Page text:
As digital PRs we can often get stuck with our “campaign goggles” on, especially in the ideation and production stage of a creative campaign.
By this I mean, you have a preconceived idea of where you’d like your campaign to be featured, what kind of headlines you want it to achieve, and how people should read your data and story.
As we all know, we can’t control the outcomes of a campaign, but we can certainly push them in the right direction.
To give your link building campaigns the best chance in the outreach stage, you need to make sure there is enough creative diversification during the production process, especially for data-led pieces and surveys. This opens up your “journalist pool” and gives you a ton more people to outreach to with a potential interest in your piece.
What is creative diversification?
Creative diversification is how you minimize the amount of risk in your link building campaign by ensuring your idea has enough breadth during the production process. It doesn’t matter what format you’re using for each campaign — you always need to confirm it’s diverse enough to stand up in a changing news landscape. You want to develop an idea that can naturally explore multiple angles and sectors in the outreach phase. This flexibility needs to be set up before production, by exploring the potential outcomes and headlines you’re going after before you have them.
Find related topics
In the production stage, we obviously need to focus on our fundamental topic. This is often the domain’s main reason for being. It could be finance, travel, fashion — you get the picture.
Then you want to start branching out and overlaying topics: finance + students, travel + safety, fashion + Elon Musk, and so on. You’re attempting to grab subtopics of interest.
Every link builder will have a different approach to discovering these topics, but the simplest way to get started is to grab a piece of paper and start scribbling ideas by word association. Just write as much as you can and you’ll find there’s lots of closely-related topic areas your content could delve into. (Tools like BuzzSumo would be invaluable here, but if you’re after a free alternative, I have been enjoying playing with AlsoAsked.com lately for related topic inspiration. Nothing is going to beat existing news content, though.)
It’s also crucial to think about topic relevance, because if you question a tenuous link between your domain and topic matter, you can be certain journalists will, too. Link relevance is a whole other conversation to be had, but as long as it aligns with your client’s goals and you’re happy with showing them the link/coverage in full, you can’t go far wrong.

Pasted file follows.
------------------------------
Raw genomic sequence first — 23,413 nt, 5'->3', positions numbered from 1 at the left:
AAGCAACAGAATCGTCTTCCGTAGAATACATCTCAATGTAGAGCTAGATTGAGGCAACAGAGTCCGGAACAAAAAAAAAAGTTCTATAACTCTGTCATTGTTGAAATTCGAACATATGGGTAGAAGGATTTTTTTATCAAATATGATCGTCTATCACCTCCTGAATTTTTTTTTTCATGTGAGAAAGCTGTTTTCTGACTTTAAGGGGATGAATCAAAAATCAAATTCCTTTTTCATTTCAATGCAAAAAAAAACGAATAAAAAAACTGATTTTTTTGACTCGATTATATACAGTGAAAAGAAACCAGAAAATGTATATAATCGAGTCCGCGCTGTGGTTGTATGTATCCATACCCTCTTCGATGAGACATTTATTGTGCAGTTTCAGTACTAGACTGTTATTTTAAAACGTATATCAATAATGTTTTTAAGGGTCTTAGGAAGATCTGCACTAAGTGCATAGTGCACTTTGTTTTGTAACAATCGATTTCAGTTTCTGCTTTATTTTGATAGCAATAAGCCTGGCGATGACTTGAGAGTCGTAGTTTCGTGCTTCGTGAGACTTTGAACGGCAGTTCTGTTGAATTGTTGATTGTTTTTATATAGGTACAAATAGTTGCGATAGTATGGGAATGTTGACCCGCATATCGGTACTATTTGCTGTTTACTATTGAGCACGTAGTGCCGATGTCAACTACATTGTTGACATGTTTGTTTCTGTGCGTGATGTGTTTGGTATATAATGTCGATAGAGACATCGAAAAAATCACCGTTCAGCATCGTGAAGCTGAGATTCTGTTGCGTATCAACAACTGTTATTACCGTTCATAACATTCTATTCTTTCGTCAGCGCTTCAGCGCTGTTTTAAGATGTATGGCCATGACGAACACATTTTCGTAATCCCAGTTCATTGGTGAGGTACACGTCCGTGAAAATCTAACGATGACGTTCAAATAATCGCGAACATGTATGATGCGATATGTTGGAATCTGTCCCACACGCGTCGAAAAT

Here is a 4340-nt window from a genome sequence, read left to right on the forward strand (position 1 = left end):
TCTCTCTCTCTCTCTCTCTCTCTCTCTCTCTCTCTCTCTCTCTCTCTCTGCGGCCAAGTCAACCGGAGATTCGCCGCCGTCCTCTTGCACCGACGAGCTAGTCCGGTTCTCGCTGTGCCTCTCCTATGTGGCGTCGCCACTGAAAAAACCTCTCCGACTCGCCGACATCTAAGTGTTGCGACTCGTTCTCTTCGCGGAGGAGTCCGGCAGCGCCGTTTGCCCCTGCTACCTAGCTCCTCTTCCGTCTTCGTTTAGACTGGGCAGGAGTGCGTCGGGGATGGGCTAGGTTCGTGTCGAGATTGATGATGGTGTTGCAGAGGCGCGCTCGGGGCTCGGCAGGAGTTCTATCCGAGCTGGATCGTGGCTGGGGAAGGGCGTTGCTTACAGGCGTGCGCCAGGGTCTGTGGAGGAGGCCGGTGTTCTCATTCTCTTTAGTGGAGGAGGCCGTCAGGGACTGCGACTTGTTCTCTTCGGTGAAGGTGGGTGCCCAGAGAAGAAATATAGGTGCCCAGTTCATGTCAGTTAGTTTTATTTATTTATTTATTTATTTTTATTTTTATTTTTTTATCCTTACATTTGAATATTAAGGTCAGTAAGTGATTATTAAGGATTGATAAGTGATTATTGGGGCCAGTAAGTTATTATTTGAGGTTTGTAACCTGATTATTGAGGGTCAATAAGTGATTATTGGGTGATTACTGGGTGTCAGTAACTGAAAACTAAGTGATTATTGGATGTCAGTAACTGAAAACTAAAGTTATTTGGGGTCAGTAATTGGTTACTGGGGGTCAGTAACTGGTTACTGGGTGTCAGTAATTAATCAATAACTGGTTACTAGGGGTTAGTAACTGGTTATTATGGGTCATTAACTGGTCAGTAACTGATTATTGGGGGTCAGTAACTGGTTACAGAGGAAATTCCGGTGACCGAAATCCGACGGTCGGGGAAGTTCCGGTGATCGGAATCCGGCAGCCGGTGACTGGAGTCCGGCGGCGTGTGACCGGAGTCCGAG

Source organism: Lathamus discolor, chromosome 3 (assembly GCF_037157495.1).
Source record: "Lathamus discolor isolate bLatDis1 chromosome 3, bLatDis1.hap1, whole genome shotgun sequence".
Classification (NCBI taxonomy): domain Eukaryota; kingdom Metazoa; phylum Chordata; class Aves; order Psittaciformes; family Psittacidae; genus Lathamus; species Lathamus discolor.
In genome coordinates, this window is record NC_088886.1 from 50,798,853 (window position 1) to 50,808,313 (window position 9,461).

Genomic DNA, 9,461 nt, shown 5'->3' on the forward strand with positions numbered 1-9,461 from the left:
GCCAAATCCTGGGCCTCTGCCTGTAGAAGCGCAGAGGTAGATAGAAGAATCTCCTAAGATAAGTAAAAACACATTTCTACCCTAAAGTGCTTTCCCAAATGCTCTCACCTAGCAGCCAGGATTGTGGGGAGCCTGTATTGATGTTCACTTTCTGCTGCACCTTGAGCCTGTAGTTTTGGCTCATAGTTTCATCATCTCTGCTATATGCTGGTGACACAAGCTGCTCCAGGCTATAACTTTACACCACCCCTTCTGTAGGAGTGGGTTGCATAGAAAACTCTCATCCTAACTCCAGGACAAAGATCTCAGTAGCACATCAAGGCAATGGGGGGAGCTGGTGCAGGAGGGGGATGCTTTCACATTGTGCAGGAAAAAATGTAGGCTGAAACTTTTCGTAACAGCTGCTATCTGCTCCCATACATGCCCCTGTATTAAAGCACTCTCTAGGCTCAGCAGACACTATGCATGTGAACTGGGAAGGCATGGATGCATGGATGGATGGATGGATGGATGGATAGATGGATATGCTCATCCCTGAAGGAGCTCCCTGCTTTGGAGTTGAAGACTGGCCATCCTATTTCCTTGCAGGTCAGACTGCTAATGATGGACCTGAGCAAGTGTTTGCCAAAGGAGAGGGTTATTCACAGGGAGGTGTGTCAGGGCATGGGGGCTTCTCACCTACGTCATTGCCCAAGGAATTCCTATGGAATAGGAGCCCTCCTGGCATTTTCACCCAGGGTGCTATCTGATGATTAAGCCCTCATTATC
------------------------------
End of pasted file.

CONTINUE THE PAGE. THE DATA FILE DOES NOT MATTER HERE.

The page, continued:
As a team at Root, we scrutinize our data points and approaches a lot in the production phase of each campaign and we find that championing personal expertise and curiosity often leads to some interesting statistics. My own passion for veganism gave us a unique angle which proved fruitful when we went out with a third round of outreach for our recent COVID-19 spending campaign.
Take off your campaign goggles
If the idea for your new campaign was born from your mind, you’re emotionally and personally invested whether you like it or not. You’ll need to put these feelings aside to engage with as many potential angles as possible from the start.
When I say you need to take off your campaign goggles, you need to (preferably with a colleague) tear apart the campaign and think about where you can add further value. It’s best to approach this objectively, so if you can tackle a colleague’s campaign and vice-versa, even better.
Some link builders will look at their angles and opportunities only once the content has been created and consider it an outreach decision. Success is definitely possible this way, but you’re stopping yourself from being as successful as you might have been had you thoroughly drilled into your content before and during the production process.
Highlight the key areas and approaches you’d like to tackle beforehand and you can feed this into your outreach strategy later on.
Make sector-specific data for journalists
When creating media lists and discovering relevant journalists, link builders can often be encouraged to rush through and ignore the content itself. If you know what they’re writing about, both on Twitter and in publications, you can begin to think about what data you could craft specifically for them.
In the campaign I mention in this blog, we focused on side-hustle data related to the fundamental topic of how people are earning their money during the pandemic, which was directly influenced by journalists.